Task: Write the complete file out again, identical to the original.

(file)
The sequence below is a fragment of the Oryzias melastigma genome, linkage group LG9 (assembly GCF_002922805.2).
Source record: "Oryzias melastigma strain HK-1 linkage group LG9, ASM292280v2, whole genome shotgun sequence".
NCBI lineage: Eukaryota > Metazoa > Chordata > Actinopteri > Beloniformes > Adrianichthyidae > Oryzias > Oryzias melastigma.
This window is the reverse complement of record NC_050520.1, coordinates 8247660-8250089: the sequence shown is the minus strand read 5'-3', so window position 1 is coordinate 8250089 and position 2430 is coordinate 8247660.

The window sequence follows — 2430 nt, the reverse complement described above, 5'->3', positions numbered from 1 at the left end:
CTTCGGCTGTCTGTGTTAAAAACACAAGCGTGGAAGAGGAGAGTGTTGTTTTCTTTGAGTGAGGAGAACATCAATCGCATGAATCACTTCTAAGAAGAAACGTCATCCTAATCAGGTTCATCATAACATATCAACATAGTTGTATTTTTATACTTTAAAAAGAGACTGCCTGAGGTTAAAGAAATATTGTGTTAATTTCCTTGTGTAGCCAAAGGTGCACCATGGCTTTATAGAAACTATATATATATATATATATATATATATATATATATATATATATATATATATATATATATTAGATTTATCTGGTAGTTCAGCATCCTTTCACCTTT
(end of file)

The sequence below is a fragment of the Oryzias melastigma genome, linkage group LG9 (assembly GCF_002922805.2).
Source record: "Oryzias melastigma strain HK-1 linkage group LG9, ASM292280v2, whole genome shotgun sequence".
NCBI lineage: Eukaryota > Metazoa > Chordata > Actinopteri > Beloniformes > Adrianichthyidae > Oryzias > Oryzias melastigma.
This window is the reverse complement of record NC_050520.1, coordinates 8247660-8250089: the sequence shown is the minus strand read 5'-3', so window position 1 is coordinate 8250089 and position 2430 is coordinate 8247660.

The window sequence follows — 2430 nt, the reverse complement described above, 5'->3', positions numbered from 1 at the left end:
CTTCGGCTGTCTGTGTTAAAAACACAAGCGTGGAAGAGGAGAGTGTTGTTTTCTTTGAGTGAGGAGAACATCAATCGCATGAATCACTTCTAAGAAGAAACGTCATCCTAATCAGGTTCATCATAACATATCAACATAGTTGTATTTTTATACTTTAAAAAGAGACTGCCTGAGGTTAAAGAAATATTGTGTTAATTTCCTTGTGTAGCCAAAGGTGCACCATGGCTTTATAGAAACTATATATATATATATATATATATATATATATATATATATATATATATATATATATATATTAGATTTATCTGGTAGTTCAGCATCCTTTCACCTTT